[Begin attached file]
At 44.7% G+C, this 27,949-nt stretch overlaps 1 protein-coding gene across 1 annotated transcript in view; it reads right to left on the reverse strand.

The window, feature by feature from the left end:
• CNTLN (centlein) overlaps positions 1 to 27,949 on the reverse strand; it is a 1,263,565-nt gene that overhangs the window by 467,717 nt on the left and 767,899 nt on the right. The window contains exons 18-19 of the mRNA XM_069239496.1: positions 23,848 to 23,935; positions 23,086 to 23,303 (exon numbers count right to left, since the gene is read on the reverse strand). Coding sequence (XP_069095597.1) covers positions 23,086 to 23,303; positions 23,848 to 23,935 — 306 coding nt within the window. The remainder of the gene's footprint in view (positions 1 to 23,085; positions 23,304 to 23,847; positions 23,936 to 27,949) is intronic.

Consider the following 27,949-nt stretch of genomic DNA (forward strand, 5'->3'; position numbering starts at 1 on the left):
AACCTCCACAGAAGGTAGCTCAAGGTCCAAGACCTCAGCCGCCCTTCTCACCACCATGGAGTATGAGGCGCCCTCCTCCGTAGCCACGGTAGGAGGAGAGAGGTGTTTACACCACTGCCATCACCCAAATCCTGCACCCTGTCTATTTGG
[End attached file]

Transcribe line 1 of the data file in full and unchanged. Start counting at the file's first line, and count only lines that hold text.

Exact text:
At 44.7% G+C, this 27,949-nt stretch overlaps 1 protein-coding gene across 1 annotated transcript in view; it reads right to left on the reverse strand.